The vas deferens (we have two of these) extend from the epididymis to the prostate; they are about 8 inches long. These tubes are capable of contracting during ejaculation, propelling the sperm on to meet up with other fluids. During vasectomy, a small section is removed from each of these tubes, preventing sperm from joining the rest of the ejaculate fluids. Thereafter, for the “clipped” guy, total ejaculate fluid only decreases by the small amount that is comprised of sperm, about 5%.

Meanwhile, other important sexual accessory glands are constantly doing their own work toward the moment when we will ejaculate, even while we are contemplating our navels, sleeping, or washing our cars.

The Seminal Vesicles, which reside above the prostate, and against it near the base of the bladder drain into the vas deferens then the urethra, independent of the prostate’s own fluid. The vesicles produce about 70 % of total ejaculate volume. Their contribution is a complex mix of fructose, prostaglandins, spermine, citrate ion and more, all of which serve to further mobilize and nourish the sperm when they come into contact with it just a bit further down the urethra during ejaculation. The vesicles also produce androgen-dependent proteins. These cause the clotted or “clumped” areas in the ejaculate you see when you masturbate. The seminal vesicle fluid portion is thick and alkaline.

The prostate gland is about the size of a walnut and is seated just below the bladder neck. The urethra begins at the bladder neck and runs smack through the middle of the prostate. (This is why we have trouble peeing when we have a prostate inflammation.) The prostate creates about 10 percent of ejaculate fluid, sometimes more. High in citric acid, choline, and zinc, this fluid is watery, grayish in color, alkaline, and opaque. It is suspected that prostatic fluid contributes to the later liquefaction of clotted ejaculate, a process which occurs as proteins break down over a period of about twenty minutes after ejaculation. You’ve probably noticed when removing a condom sometime after intercourse, or after dozing following ejaculation that the original, thicker puddle on your abdomen has become quite watery. During this protein-breakdown stage, all of the various glandular contributions do finally mix and very well. The same protein breakdown occurs to ejaculate within the vagina.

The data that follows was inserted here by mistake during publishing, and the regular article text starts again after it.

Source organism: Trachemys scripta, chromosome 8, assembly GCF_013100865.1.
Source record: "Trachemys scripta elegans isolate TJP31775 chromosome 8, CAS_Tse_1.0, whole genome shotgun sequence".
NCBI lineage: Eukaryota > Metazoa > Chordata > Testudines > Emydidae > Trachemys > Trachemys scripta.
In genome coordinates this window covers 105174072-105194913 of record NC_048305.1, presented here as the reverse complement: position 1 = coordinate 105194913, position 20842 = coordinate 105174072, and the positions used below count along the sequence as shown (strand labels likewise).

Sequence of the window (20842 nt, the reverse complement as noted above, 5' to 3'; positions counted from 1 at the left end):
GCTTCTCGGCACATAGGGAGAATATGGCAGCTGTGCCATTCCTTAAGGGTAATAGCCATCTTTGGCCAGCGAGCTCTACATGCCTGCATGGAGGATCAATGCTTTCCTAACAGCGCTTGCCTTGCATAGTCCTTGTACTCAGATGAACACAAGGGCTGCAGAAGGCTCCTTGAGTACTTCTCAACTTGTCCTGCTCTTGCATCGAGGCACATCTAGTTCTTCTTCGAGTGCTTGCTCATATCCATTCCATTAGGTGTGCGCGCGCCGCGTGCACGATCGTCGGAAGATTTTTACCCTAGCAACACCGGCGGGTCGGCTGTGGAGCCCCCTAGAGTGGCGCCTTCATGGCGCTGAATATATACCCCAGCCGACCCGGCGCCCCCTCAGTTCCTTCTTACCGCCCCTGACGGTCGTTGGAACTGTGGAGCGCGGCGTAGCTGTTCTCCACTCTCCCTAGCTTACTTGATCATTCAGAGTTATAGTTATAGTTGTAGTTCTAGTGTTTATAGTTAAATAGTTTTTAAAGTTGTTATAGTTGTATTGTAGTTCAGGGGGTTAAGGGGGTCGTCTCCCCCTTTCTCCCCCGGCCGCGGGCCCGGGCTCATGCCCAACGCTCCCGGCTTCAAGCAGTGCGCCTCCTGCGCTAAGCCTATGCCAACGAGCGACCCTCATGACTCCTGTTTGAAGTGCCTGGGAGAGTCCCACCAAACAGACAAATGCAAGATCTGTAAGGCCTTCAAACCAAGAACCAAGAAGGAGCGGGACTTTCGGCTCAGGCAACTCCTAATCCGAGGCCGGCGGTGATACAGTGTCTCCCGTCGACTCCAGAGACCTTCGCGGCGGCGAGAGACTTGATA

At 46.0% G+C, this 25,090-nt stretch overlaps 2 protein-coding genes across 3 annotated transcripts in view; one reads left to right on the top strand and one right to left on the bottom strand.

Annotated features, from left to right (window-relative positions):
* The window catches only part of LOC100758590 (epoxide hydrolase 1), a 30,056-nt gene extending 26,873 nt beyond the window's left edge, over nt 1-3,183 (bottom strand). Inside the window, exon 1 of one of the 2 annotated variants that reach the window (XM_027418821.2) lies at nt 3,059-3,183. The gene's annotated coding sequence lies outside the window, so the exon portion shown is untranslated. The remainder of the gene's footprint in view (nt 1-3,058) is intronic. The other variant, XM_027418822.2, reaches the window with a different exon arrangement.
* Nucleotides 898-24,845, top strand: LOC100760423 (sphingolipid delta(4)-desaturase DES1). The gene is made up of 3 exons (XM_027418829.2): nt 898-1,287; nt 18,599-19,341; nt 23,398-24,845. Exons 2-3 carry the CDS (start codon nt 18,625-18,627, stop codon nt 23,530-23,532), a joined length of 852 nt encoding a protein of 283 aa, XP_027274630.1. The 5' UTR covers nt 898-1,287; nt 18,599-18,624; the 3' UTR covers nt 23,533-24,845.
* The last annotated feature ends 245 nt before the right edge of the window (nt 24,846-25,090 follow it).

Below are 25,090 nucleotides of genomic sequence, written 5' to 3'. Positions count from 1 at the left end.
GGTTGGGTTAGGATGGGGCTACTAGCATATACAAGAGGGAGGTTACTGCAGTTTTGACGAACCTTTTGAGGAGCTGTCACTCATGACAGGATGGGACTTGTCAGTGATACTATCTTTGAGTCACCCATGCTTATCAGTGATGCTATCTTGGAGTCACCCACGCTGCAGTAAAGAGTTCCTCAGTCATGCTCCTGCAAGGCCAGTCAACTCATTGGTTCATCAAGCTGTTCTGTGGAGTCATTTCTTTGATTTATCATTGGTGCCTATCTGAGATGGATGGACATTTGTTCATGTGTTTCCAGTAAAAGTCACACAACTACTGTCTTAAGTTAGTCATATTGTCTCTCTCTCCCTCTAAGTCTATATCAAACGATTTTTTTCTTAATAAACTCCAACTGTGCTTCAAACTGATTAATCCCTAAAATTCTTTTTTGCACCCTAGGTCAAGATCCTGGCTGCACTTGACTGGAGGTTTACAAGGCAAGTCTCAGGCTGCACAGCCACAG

As you’ve seen, all these accessory fluids contributing to total ejaculate are alkaline. Not only does this alkalinity protect sperm through the acid environment of the urethra, but also within the vagina, which is an acidic environment as well.

Q: I’m getting bored. I have all my stages set and lit. All these fluids are at the ready. So what starts the good stuff happening?
A: A thoughtful, impatient, and very complicated question. For our purposes, here’s the shortest answer.

When you are having sex or masturbating, you move through stages which Drs. Masters and Johnson broke into four distinct ones: Excitement during which you get an erection; your blood pressure, breathing, and heart rates increase, your testicles tighten closer to your body, your nipples may become erect, your torso skin may even redden. (This happens to women more often than men).

Then you move into what they called somewhat abstrusely the plateau during which heart, blood pressure, breathing rates increase even more. The testicles may pull up tighter toward the pelvic wall. The glans of the penis may redden deeply. If they haven’t already made an appearance, clear, slippery drops of pre-cum manufactured by the Cowper’s glans arrive at the meatus, the end of the urethra. Still, even though you are getting close, you are not quite ready to cum.